| Nutrition for (almost) nothing

Health-conscious grocery shopping on a student budget

Healthy eating is generally conducive to healthy living.  But despite best intentions, maintaining a balanced diet can be a challenge for many students.  The world of nutrition is filled with muddled reports that oscillate between contradictory conclusions weekly (wait, so coffee is good for you now?) and fad diets that advocate for extreme, and unhealthy, dietary habits.

Once you wade through this sea of information, a new challenge emerges: eating nutritious food on a student budget.  Instant noodles are cheap; anti-oxidant-rich blueberries are not. What foods can we afford that pack a nutritional punch? I sat down with U3 Food Sciences and Nutritional Sciences student Rebecca Hartley, an avid runner and long time nutrition enthusiast, to compile the following list of ten cheap, healthy foods. Of course, variety is key to ensuring an adequate intake of the myriad of essential vitamins and minerals, but incorporating a few of these suggestions into your routine will spare your wallet and contribute to a healthier diet.

Eggs

Buy them in bulk at Costco! Packed full of minerals, with some types even a source of essential fatty acids, eggs are economical and fool-proof to prepare. For the busy student on the go, hard boil several to last a few days, and toss them in your bag for a protein-rich breakfast or snack.

Milk

Besides being an obvious and very good source of calcium, milk contains protein, and vitamin D, which many of us may be deficient in, particularly during the winter.  During our cold, dark northern winters, Hartley suggests a daily supplement of vitamin D (take note, those who hibernate inside during the winter months).

Low-sodium canned tomatoes

According to Hartley, the average student intakes 3,500 to 4,000 mg of sodium each day, far exceeding the 2,500 mg recommended upper limit. Ensure the canned tomatoes are indeed low sodium. It doesn’t get much cheaper than this, people. Tomatoes are a great source of vitamin C and lycopene, whose antioxidant properties have been associated with a decreased risk of cardiovascular disease, cancer, and diabetes.

Chick peas (garbanzo beans)

Great for “digestive support,” chick peas supply 50 per cent of your daily-recommended fibre intake per cup.  This means your colon is happy and you’re less hungry, helping to control calorie intake. It also includes protein, and has been shown to reduce cholesterol levels.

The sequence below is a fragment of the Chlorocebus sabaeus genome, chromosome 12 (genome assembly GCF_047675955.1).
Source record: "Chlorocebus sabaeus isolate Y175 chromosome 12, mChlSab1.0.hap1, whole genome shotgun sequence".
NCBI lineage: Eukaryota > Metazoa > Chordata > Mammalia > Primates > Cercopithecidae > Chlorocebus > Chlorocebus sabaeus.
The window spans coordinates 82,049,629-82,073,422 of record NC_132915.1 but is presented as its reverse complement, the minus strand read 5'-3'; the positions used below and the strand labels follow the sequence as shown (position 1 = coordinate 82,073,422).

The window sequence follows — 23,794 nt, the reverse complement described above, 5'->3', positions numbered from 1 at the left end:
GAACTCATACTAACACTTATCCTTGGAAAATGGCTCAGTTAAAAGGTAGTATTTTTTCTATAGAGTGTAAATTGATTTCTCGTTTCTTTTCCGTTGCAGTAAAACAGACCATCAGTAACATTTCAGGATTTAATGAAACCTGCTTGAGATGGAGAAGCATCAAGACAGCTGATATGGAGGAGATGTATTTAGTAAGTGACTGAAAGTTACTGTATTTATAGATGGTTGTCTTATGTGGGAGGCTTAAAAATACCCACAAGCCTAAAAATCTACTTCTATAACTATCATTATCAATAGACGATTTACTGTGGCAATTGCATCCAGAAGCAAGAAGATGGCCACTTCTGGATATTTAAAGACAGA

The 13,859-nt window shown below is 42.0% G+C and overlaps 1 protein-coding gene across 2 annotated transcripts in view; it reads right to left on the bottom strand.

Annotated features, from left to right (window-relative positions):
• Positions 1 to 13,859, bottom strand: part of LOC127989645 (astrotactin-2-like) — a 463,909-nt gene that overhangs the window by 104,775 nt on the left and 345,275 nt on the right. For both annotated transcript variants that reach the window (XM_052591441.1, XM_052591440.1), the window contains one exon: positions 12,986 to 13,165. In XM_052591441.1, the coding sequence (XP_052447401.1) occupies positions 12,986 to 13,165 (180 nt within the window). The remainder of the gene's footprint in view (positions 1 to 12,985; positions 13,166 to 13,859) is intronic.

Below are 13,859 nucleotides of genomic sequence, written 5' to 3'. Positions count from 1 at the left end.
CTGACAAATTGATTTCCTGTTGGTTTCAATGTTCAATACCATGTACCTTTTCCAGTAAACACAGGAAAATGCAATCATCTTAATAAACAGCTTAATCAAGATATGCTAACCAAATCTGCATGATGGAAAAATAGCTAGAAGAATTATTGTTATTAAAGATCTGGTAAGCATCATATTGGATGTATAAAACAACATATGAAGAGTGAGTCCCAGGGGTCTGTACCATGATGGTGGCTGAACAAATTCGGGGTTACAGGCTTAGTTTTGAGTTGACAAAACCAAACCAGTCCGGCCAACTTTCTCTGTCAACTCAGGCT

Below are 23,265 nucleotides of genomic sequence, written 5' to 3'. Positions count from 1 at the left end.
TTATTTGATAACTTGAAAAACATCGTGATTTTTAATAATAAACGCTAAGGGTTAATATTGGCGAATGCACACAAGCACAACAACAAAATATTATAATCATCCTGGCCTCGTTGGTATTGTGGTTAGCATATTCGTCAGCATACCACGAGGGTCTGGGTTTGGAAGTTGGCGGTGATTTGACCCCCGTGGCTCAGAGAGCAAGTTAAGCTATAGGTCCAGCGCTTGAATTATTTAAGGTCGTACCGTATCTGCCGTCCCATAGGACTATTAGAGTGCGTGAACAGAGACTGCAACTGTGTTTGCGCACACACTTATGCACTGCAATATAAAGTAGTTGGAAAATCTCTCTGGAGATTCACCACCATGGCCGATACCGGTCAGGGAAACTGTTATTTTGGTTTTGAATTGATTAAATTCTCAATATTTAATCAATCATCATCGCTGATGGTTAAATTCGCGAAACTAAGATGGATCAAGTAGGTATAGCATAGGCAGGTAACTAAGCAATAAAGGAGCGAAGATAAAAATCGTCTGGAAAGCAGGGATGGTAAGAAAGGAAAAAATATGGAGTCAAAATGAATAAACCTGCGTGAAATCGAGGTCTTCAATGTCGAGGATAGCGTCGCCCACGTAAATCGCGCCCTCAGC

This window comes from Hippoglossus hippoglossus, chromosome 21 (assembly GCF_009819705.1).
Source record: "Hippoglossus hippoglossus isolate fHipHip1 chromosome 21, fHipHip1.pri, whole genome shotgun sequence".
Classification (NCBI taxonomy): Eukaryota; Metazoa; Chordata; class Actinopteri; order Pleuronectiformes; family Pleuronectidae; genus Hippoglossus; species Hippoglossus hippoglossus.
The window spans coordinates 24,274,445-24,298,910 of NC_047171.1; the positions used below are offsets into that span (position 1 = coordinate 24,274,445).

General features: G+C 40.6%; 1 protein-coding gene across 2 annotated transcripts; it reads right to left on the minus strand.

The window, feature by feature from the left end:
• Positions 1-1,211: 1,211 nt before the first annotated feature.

Walnuts

Not all nuts are created equally. Walnuts are a great source of omega-3 fatty acids and vitamin E, and have been shown to have significant cardiovascular benefits. They’re portable and delicious (and calorie rich).

Cruciferous vegetables

The most common types are broccoli and cauliflower, but this vegetable family also includes bok choy, brussel sprouts, and rapini. These different vegetables all offer unique nutritional contributions, but expect tons of vitamin C, vitamin A, fibre, and even calcium in the broccoli.

Oatmeal/Oatbran

Dirt cheap with a long shelf life, oatmeal is well known for being high in soluble fiber, but did you also know it contains a significant amount of protein? Ten per cent of your recommended daily intake in a cup of cooked oats!

Apples

Such a quintessential food item is doubtless already a staple in many student diets, but there are literally hundreds of varieties out there that can differ significantly in taste. As they are all comparable in nutritional value, stray a little from the proverbial sidewalk, and ditch the Red Delicious for another variety next time.

Canned salmon

A more economical way of reaping the health benefits of salmon, this particular fish is preferable over tuna, which may contain mercury. Canned salmon boasts Omega 3, protein, and potassium.

Multivitamins

Yeah, I kind of cheated. It’s not a food item, but it’s a daily component of Hartley’s diet. As long as you have a balanced eating plan, a normal multivitamin will complement your diet, filling in on those days when you’re a little under in some departments.

Special thanks to Rebecca Hartley, whose expertise and passion for educating less nutrition-minded individuals made this article possible.


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